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Construction and evaluation of an AI system for tracking cricket behavior under conditions of bright and dark lighting

In: Journal of Insects as Food and Feed
Authors:
T. Kaewplik Tokyo University of Agriculture, Graduate School of Agro-Environment Science, Department of Agriculture Engineering, Setagaya, Sakuragaoka, 1-1-1, 1568502, Japan.

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D. Akiyama Tokyo University of Agriculture, Graduate School of Agro-Environment Science, Department of Agriculture Engineering, Setagaya, Sakuragaoka, 1-1-1, 1568502, Japan.

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Y. Sasaki Tokyo University of Agriculture, Faculty of Regional Environmental Science, Department of Bioproduction and Environment Engineering, Setagaya, Sakuragaoka, 1-1-1, 1568502, Japan.

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https://orcid.org/0009-0000-8299-021X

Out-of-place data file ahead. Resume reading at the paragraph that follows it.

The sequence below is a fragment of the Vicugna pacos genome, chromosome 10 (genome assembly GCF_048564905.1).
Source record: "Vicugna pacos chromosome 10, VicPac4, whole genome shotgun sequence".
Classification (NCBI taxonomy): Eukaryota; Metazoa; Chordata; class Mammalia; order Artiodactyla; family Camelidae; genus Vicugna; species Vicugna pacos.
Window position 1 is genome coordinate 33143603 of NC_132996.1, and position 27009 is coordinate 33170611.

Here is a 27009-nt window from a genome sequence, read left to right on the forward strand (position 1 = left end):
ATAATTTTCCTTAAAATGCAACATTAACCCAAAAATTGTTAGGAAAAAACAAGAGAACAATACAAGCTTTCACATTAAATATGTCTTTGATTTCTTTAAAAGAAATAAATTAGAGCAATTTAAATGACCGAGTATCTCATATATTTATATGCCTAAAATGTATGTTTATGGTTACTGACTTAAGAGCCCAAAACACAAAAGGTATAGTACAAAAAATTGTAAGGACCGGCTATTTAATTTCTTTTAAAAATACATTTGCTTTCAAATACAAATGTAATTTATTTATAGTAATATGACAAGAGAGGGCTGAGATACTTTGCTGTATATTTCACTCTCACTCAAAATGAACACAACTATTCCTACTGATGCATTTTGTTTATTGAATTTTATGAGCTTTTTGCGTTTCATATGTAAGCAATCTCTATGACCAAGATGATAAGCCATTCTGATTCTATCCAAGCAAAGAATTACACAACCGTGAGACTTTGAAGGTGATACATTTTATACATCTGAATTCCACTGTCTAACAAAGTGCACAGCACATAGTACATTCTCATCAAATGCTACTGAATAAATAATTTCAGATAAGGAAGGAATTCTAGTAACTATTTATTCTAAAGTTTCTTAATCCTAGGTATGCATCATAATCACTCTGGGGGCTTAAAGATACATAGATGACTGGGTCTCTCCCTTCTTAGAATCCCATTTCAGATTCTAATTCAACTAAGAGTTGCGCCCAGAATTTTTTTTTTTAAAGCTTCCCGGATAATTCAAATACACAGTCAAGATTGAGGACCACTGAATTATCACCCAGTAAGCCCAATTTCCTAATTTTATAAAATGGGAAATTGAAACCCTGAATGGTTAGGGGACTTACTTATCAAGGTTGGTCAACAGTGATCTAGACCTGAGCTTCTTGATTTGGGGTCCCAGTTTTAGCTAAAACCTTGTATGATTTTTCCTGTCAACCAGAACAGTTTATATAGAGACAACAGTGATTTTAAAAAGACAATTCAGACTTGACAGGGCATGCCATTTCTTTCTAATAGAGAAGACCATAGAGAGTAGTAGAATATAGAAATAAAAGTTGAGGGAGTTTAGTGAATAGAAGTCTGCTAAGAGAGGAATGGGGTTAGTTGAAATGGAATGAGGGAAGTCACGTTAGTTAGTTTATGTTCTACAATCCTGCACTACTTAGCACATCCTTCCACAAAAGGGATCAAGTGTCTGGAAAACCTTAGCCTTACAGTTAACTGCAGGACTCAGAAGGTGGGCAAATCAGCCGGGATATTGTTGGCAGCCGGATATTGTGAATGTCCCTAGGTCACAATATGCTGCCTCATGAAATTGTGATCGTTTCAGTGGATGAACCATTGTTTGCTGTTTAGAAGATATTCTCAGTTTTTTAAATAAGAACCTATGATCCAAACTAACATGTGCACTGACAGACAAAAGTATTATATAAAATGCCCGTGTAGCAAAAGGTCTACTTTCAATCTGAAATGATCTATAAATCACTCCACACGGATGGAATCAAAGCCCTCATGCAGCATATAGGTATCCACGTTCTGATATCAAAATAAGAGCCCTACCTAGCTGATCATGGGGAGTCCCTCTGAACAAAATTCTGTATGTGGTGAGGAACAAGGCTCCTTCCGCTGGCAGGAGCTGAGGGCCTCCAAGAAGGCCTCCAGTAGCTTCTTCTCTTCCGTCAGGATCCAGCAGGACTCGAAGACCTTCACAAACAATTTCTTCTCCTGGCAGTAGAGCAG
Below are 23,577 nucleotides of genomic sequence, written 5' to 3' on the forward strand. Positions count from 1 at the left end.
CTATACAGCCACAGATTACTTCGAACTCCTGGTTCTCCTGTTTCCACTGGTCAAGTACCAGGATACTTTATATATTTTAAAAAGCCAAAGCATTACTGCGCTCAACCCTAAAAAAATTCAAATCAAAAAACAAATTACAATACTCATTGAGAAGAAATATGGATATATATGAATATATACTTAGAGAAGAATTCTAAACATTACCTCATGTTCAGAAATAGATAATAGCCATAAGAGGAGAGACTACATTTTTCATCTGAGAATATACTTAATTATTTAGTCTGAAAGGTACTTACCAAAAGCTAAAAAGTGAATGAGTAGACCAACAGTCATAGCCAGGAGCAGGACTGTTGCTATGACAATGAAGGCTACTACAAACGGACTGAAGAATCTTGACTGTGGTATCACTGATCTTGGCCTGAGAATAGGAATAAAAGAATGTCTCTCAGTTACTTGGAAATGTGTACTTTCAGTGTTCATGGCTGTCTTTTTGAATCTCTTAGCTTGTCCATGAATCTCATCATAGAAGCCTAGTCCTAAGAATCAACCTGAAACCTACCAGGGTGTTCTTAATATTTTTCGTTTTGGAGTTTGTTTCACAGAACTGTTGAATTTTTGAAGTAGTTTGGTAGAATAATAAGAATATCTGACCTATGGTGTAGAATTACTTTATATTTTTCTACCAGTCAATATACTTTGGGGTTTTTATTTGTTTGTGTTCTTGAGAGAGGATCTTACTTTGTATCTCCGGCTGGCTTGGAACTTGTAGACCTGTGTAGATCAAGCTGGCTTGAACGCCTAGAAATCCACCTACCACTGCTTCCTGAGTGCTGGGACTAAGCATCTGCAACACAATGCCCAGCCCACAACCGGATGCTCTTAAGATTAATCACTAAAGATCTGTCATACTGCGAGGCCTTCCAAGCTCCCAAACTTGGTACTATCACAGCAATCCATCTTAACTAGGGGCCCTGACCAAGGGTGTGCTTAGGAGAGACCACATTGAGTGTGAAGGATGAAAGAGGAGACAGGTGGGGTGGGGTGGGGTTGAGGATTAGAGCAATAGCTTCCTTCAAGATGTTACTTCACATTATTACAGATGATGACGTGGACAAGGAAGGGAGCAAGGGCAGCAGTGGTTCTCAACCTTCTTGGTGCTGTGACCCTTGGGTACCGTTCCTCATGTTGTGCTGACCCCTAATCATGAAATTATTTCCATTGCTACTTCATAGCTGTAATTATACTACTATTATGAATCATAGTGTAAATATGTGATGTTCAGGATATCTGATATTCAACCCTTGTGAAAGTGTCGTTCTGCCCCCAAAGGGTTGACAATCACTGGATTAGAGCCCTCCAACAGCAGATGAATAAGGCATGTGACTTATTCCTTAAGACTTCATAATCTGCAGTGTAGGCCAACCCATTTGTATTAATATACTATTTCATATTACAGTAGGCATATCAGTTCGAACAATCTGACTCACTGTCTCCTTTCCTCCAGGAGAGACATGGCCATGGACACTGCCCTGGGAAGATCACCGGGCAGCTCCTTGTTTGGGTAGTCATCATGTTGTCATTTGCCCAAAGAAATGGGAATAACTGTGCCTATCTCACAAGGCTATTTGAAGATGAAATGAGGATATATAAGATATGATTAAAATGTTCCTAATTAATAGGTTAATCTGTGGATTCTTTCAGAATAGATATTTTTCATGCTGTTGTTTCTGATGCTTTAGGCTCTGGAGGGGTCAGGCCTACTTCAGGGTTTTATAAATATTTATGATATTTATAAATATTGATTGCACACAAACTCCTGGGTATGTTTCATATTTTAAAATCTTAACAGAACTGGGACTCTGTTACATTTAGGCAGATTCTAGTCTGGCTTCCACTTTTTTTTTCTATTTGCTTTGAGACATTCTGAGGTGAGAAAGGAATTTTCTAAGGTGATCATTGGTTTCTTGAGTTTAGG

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Since 2013, the Food and Agriculture Organization of the United Nations published a publication that embraced the opportunity to use insect for food and feed, to raise the profile of insects and further promoting diversity of diet, sustainable practices, and food security, insect production has attracted attention as a potential food source, and advanced methods have been developed. Among insects, crickets are of particular interest because they are omnivorous and easy to mass produce. Ultimately, we aim to build a system in Japan that can mass-produce crickets using food waste. For this purpose, a cricket feeding system that utilises food loss is needed to support the development and commercialisation of new insect foods along with renewable energy and smart production methods to reduce labour requirements. To improve productivity and develop smart production, we should understand the ecology of crickets (focusing on their behaviour in terms of diet and water consumption) with the premise of mass production. However, relatively few studies have considered these factors in detail. We consider that this information could enable considerable improvement in the productivity of cricket production systems. Therefore, in this study, we constructed an Artificial Intelligent system designed to capture ecological information on crickets using a You Only Look Once version 5 model for mass production. The proposed system is relatively inexpensive, has high recognition accuracy and real-time performance, can be configured for different lighting conditions, and can recognise crickets even under dark conditions. The results show that this system can be implemented on prototype smart cricket farms and can be integrated with mass production systems. It is robust to bright and dark conditions with high accuracy and real-time framerates, with mAP values of 0.903 and 0.921 and framerates of 20.20 and 20.96 frames, respectively.

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